Staring at a carcass, most of us would be stumped to find the pork chops or Boston butt. Where to begin? But that’s what makes good butchering, says Leigh: “It’s making the best use of all parts of the animal and doing it artfully. It includes faster [break down] into prized and perishable high-end cuts and into charcuterie, carefully crafted products often made from trim, offal [intestines and organs] and whole muscle.”
The pride part
Anyone can be a butcher, right? Back that thought up: To be a good butcher, you’ve got to know animal anatomy (Where is that bacon, anyway?), cutting and grinding (but not your own fingers!), boning, tying, weighing and wrapping. You have to have bodybuilder biceps, stand all day, make nice with health inspectors and, smiling, offer endless (and repeat) advice to customers about how to throw the best prime-rib feast ever.
And you have to speak butcher-ese — from faggots (pig’s liver, heart and belly, minced and mixed with herbs and breadcrumbs, and shaped into a ball) to osso buco (slices of an upper veal leg complete with the marrow bone).
So, no one just walks into a butcher shop and starts carving. “You have to cut meat for at least two years before you feel like you’re getting somewhere,” says Bermingham, who began honing his skills 10 years ago at a custom meat-processing plant in Florida. “There are butcher classes, but most people learn on the job, often starting out as a meat clerk.”
Novice mistakes are costly: Cut a pork loin in half by mistake, and now you’ll be selling sausage for $6.99 a pound, instead of pork chops at $9.99.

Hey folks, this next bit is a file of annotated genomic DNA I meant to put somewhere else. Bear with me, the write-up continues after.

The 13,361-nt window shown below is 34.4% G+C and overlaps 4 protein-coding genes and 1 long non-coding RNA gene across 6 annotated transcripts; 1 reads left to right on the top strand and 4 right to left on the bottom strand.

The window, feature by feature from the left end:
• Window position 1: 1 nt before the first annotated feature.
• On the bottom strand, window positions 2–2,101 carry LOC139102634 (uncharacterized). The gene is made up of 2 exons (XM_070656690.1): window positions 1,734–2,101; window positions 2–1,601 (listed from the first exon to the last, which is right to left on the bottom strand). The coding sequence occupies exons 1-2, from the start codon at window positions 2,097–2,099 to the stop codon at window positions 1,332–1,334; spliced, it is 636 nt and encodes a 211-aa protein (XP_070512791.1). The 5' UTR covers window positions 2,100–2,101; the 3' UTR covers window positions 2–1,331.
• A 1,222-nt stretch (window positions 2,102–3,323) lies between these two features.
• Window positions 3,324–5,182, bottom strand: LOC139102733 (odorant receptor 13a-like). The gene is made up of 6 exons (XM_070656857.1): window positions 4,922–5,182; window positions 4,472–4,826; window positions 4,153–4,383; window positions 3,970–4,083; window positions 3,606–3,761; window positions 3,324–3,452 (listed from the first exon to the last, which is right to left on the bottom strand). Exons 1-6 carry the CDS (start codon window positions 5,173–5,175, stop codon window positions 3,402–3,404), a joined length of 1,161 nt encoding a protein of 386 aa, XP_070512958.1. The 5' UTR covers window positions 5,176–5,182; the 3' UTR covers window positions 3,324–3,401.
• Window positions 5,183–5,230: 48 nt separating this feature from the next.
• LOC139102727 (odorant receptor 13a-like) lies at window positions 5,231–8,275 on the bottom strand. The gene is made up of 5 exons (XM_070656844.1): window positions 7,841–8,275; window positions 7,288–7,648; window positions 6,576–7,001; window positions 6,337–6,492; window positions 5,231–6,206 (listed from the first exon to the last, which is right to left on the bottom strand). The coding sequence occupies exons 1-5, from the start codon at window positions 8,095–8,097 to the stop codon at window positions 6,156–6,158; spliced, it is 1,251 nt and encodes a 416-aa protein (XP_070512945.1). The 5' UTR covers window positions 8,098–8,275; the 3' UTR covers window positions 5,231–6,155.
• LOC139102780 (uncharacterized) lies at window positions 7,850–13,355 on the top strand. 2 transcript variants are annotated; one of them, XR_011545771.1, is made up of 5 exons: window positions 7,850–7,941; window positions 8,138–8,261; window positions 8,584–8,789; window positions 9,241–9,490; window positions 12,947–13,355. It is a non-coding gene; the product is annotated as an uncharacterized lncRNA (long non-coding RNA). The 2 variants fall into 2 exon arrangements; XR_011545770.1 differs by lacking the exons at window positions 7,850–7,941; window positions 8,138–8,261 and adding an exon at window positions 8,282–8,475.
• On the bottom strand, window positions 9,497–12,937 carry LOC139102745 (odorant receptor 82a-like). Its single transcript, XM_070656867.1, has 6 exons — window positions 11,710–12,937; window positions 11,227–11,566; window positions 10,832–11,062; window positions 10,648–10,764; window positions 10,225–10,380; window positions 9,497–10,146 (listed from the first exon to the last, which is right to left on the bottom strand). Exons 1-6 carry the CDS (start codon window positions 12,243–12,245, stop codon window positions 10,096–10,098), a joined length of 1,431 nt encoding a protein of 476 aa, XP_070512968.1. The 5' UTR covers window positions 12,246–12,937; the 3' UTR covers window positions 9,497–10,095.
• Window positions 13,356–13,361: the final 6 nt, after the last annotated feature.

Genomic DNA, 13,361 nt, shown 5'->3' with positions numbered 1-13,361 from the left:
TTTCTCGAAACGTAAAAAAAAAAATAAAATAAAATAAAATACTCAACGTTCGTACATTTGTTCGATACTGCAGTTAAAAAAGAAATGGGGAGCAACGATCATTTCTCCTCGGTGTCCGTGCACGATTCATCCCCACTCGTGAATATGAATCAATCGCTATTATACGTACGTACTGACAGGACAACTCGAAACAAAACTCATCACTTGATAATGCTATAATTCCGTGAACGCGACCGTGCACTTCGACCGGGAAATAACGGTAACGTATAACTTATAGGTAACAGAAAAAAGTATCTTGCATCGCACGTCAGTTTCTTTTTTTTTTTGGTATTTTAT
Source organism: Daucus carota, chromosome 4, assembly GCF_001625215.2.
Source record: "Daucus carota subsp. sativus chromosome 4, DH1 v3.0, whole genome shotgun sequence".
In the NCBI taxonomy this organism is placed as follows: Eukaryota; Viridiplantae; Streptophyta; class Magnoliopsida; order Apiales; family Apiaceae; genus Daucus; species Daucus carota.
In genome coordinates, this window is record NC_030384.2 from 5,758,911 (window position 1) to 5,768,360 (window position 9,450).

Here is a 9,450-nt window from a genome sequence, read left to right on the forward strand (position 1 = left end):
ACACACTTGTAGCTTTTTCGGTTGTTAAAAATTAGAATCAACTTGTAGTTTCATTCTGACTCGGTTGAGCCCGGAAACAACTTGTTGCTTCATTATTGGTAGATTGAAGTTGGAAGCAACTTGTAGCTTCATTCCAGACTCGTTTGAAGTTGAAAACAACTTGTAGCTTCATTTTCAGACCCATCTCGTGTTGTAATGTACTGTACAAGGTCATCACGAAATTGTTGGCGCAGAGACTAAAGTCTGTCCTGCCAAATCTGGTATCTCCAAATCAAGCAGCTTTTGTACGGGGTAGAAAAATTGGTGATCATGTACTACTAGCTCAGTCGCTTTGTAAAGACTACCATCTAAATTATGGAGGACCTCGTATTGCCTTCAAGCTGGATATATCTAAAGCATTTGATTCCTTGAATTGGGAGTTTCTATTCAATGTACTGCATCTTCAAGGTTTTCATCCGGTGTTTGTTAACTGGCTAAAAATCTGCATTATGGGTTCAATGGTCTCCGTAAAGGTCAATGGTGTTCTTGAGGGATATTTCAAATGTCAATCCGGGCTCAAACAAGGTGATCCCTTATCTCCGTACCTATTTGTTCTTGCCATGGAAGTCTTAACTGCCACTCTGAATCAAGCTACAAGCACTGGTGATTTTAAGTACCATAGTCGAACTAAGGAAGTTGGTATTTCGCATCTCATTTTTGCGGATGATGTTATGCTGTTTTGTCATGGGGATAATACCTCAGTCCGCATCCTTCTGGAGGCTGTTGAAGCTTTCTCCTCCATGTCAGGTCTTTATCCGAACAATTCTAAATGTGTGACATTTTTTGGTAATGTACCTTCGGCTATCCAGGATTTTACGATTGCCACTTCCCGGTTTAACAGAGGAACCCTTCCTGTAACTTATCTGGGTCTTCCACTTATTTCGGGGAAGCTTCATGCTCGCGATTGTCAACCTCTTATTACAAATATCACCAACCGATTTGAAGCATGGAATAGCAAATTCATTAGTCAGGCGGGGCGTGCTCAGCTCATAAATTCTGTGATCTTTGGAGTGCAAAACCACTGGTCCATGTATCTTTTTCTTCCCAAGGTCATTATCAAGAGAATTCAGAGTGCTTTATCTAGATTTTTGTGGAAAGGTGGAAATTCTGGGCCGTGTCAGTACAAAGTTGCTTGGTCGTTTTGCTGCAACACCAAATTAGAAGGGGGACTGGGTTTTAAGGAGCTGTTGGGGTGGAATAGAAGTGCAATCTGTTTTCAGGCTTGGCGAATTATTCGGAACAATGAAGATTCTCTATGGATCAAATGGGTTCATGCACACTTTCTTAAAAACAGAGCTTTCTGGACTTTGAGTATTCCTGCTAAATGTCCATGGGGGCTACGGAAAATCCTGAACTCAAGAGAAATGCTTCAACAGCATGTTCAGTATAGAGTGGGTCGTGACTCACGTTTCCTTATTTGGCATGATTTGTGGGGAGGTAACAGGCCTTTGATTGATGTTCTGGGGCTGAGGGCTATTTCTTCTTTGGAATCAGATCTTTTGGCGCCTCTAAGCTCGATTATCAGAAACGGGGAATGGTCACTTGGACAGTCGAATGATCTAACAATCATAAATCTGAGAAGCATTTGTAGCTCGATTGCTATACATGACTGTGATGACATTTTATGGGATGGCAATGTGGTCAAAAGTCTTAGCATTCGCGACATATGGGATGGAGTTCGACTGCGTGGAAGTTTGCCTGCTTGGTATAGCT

A butcher’s pride comes — as it does for any craftsman — from knowing his skills and practicing them well.
“I get a satisfaction out of taking off all the muscles cleanly, and from steaks that look the best I possibly can make them,” says Matt Helms, butcher at the Chop Shop Butchery on Charlotte Street. “I enjoy hearing a customer tell me how outstanding the pork chops are. And I love showing the farmers an empty cooler after a good weekend.”
So, you want to be a home butcher
If heaving a side of cow onto your kitchen counter isn’t what you have in mind, but you wouldn’t shun some butchering tips, here are a few from the best butchers in Asheville:
Take a class. “Come out to the farm,” says Bermingham of Hickory Nut Gap Farm. “We’ll be offering butchering classes geared for anyone — from the novice to the professional cook.” In the fall, Foothills Deli and Butchery will also be offering classes in Black Mountain at The Common Housefly kitchen shop, which calls itself a “toy store for foodies.”
Tool up. Get the right butcher tools, either at The Common Housefly or online.
Just do it. “Get outside your comfort zone,” says Bermingham. “Instead of buying a Boston butt, buy the whole front quarter and break it down. Or buy a whole ham, take it apart and make sausage.” YouTube videos and other online resources are a good place to start learning how to do this.
Chicken out. Says Helms: “Start with chicken.”